|Publication number||US6708408 B2|
|Application number||US 10/218,828|
|Publication date||Mar 23, 2004|
|Filing date||Aug 14, 2002|
|Priority date||Mar 25, 1998|
|Also published as||CA2254380A1, DE69823641D1, DE69823641T2, EP0945229A1, EP0945229B1, US6460251, US20020189102|
|Publication number||10218828, 218828, US 6708408 B2, US 6708408B2, US-B2-6708408, US6708408 B2, US6708408B2|
|Inventors||Glennis J. Orloff|
|Original Assignee||Eveready Battery Company, Inc.|
|Export Citation||BiBTeX, EndNote, RefMan|
|Patent Citations (16), Referenced by (14), Classifications (7), Legal Events (5)|
|External Links: USPTO, USPTO Assignment, Espacenet|
This application is a division from U.S. non-provisional application Ser. No. 09/047,632 filed on Mar. 25, 1998 is now U.S. Pat. No. 6,460,251.
1. Field of the Invention
This invention relates to the placement of one or more in-situ sensors in razor systems to provide an indication that the razor blade or blades are worn and in need of replacement.
2. Description of Related Art
Efforts to improve shave quality have been on-going for many years. One method of improving shave quality is to ensure that the blades are used for the proper number of shaves and are replaced once they become dulled. The use of dull blades during shaving can cause pulling and tearing, instead of clean cutting, of the hair. This can cause a poor and uncomfortable shave to result. Several prior attempts to provide a system which would keep track of the usage of blades have been made. For example, U.S. Pat. No. 5,240,107 discloses a razor holder having a shave counter which displays a number. The shave counter is activated by the placement of a razor in the holder. Such placement advances a number on the holder so that theoretically the user can have a record of the number of shaves with each set of blades. An inherent problem with such a system is that there is no direct correlation between the wear on the blades and the number of placements in a holder, and thus the number displayed on the shave counter is meaningless for indicating the actual blade wear. Among other prior attempts to provide an indicator for blade wear is U.S. Pat. No. 5,388,331 which discloses a wear indicator which abrades away to indicate that the blades are worn. One inherent problem with this system is that there is no direct correlation between the speed of abrasion of the wear indicator and the actual wear of the blade and thus no guarantee that the wear indicator will not abrade faster or slower than the blade wears.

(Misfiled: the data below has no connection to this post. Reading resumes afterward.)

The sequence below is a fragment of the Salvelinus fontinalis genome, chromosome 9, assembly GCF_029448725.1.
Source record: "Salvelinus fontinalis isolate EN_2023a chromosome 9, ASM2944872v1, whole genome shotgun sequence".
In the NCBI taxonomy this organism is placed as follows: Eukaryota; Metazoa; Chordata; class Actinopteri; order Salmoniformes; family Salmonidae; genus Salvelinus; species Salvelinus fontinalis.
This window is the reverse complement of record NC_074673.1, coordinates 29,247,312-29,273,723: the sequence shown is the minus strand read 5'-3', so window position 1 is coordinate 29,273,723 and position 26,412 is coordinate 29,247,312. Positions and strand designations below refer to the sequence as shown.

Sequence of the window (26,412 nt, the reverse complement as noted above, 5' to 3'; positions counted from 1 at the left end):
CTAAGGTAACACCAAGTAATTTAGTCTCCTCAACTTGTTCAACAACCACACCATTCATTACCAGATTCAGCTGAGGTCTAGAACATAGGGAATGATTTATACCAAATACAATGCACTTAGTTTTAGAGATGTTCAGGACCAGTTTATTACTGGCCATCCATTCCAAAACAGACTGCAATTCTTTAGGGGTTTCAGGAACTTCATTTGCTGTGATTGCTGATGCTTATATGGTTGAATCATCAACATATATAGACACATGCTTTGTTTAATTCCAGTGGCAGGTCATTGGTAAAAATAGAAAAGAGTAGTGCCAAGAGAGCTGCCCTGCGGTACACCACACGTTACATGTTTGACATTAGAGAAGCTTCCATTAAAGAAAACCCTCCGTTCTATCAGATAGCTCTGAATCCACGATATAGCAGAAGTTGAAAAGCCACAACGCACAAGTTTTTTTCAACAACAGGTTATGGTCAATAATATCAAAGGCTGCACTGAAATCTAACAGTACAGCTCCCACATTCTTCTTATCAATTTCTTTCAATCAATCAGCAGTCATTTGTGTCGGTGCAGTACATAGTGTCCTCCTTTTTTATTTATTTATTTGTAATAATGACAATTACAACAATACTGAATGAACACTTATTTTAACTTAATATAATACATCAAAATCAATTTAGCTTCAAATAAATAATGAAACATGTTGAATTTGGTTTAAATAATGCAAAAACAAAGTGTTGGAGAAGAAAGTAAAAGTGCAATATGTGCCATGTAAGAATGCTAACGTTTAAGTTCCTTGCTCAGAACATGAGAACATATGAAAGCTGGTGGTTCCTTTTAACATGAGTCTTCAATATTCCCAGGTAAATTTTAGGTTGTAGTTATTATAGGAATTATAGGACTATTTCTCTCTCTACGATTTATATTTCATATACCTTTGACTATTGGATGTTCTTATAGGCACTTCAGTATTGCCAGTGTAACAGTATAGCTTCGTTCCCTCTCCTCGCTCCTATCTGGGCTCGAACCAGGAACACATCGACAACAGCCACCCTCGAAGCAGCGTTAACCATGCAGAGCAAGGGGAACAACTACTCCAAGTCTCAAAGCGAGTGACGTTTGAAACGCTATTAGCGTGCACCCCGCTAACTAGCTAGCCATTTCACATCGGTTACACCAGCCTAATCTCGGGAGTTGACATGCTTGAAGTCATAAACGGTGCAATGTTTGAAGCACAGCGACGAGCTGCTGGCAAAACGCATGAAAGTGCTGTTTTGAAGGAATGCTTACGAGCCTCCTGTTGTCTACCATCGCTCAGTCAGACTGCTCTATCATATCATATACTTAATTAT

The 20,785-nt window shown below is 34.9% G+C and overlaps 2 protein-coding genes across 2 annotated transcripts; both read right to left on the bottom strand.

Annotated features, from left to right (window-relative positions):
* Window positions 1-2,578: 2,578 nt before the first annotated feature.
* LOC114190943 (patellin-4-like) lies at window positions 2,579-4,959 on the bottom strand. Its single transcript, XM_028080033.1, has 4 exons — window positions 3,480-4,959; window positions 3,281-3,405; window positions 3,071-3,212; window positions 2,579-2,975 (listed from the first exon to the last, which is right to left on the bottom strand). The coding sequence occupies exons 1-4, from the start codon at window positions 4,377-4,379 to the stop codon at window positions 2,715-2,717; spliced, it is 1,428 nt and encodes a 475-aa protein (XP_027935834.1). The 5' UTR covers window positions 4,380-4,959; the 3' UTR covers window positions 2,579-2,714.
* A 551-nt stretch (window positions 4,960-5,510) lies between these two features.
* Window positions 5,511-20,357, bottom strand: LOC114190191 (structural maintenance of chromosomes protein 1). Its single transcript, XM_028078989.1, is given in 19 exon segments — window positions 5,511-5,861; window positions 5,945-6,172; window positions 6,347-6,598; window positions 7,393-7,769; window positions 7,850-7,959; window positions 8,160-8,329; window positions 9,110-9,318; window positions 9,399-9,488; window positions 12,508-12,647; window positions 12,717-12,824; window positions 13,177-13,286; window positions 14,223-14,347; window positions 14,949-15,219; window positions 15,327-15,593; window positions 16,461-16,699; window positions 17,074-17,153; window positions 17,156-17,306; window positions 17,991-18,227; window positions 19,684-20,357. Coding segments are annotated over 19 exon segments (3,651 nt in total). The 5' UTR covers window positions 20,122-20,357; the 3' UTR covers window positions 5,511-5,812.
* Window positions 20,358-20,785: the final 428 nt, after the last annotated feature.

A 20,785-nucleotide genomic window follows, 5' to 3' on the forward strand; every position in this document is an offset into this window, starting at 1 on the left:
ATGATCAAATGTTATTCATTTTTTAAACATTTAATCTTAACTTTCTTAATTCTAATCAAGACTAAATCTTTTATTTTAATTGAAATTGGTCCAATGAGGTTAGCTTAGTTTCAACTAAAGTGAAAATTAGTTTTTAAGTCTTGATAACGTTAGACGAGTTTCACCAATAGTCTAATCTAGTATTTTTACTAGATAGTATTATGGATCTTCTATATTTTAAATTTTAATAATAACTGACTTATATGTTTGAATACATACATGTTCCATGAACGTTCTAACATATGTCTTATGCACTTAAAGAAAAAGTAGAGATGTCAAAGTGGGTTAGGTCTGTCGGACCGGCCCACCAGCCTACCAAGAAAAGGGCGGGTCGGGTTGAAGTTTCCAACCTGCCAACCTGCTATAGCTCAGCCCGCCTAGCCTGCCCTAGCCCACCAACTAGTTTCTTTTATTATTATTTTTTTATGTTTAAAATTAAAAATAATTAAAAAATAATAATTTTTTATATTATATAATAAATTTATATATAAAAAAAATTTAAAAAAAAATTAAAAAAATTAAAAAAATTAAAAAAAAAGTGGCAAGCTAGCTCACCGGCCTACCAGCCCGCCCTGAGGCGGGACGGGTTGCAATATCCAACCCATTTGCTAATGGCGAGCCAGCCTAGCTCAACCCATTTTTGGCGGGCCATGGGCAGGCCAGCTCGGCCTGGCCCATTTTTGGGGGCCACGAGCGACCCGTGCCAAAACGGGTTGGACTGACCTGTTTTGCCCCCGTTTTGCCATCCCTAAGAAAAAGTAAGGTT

It would be advantageous to provide a razor system which depends upon actual shaving force, and not extraneous functions, to indicate razor blade wear Accordingly, it is an objective of the present invention to provide a razor system having an electronic sensing means which respond to the forces on the blades during shaving to provide an automatic signal when the blades are dull and in need of replacement
The present invention is directed to a wet shaving system having an electronic indicator for indicating when the blades are becoming dull and in need of replacement. As razor blades dull, the user must exert greater force during shaving to achieve a satisfactory shave. The forces exerted during shaving are transmitted to a piston which is adjacent to the blades and moves in response to the increased forces encountered by the blades. Upon moving, the piston pushes into an electronic sensing device, such as a potentiometer, which records the change in force as a change in resistance which is transmitted to a signal processing circuit which in turn is connected to an indicator, such as a light-emitting diode. Upon reaching a resistance denoting the exertion of extra force, the indicator is activated to signal the user to replace the blades. In a further embodiment, the piston pushes into an electronic sensing device, such as a switch, upon moving a sufficient distance which engages the signal processing circuit and activates the indicator. As with the prior embodiment, the activation of the indicator is a signal to the user to replace the blades.
FIG. 1 is a cut-away top view of a razor having an indicator utilizing a carbon track and a conductive metal track on a ceramic or polymer substrate and a conductive metal spring.
FIG. 2 is a cut-away side view of the razor of FIG. 1.
FIG. 3 is a cut-away top view of a razor having an indicator utilizing a linear potentiometer.
FIG. 4 is a cut-away top view of a razor having an indicator utilizing a potentiometer.
FIG. 5 is a cut-away top view of a razor having an indicator utilizing a switch contact and a switch arm.